The popliteal fossa (sometimes referred to colloquially as the knee pit, or poplit) is a shallow depression located at the back of the knee joint. The bones of the popliteal fossa are the femur and the tibia.

The boundaries of the fossa are:

superior and medial: the semimembranosus muscle

superior and lateral: the biceps femoris muscle

inferior and medial: the medial head of the gastrocnemius muscle

inferior and lateral: the lateral head of the gastrocnemius muscle and plantaris muscle

The roof is formed by (from superficial to deep):

  • skin
  • superficial fascia, which contains the small saphenous vein, the terminal branch of the posterior cutaneous nerve of the thigh, posterior division of the medial cutaneous nerve, lateral sural cutaneous nerve, and medial sural cutaneous nerve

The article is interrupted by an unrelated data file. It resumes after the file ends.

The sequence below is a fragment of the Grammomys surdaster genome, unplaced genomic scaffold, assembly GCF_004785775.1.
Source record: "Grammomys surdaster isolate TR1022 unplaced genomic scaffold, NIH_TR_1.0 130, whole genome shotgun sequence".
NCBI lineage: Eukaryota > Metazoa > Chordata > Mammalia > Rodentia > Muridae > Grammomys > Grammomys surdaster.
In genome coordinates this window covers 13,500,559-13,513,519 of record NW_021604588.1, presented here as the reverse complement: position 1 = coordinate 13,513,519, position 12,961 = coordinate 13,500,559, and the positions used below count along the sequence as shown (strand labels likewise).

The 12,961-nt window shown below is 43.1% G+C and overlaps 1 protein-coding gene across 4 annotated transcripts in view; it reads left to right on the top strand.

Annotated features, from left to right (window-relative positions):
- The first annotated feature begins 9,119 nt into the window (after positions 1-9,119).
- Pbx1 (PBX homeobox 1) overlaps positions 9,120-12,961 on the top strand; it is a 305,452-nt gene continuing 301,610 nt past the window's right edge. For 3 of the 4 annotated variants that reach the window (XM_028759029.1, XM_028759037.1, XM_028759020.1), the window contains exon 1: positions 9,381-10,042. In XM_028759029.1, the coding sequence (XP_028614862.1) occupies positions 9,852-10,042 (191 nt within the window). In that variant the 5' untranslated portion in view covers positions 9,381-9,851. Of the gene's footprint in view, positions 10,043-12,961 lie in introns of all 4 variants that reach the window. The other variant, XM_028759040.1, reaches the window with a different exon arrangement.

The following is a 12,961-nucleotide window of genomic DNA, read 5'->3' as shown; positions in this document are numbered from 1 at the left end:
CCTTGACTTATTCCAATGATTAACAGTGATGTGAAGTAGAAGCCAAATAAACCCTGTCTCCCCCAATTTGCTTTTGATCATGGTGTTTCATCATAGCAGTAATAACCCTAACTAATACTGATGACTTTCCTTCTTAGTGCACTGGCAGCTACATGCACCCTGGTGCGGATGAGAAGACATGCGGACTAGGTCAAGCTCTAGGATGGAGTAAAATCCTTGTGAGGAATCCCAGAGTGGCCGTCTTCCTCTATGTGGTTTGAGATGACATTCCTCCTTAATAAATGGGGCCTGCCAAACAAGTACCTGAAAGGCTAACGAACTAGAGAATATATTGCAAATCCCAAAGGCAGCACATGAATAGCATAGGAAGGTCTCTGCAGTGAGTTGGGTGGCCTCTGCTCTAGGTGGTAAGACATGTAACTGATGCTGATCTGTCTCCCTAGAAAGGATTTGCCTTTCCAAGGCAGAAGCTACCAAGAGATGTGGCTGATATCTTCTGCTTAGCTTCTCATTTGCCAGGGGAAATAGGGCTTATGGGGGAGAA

• deep fascia or popliteal fascia

The floor is formed by:

  • the popliteal surface of the femur
  • the capsule of the knee joint and the oblique popliteal ligament
  • strong fascia covering the popliteus muscle


Structures within the popliteal fossa include, (from superficial to deep):

  • tibial nerve
  • popliteal vein
  • popliteal artery, a continuation of the femoral artery
  • small saphenous vein (termination)
  • common fibular nerve (also known as the common peroneal nerve)
  • Popliteal lymph nodes and vessels

It is of note that the common fibular nerve also begins at the superior angle of the popliteal fossa.

Esta definição inclui textos do site wikipedia – Wikipedia: enciclopédia libre (22 de julho de 2004). FL: Wikimedia Foundation, Inc. Recuperado no dia 10 de agosto de 2004, de


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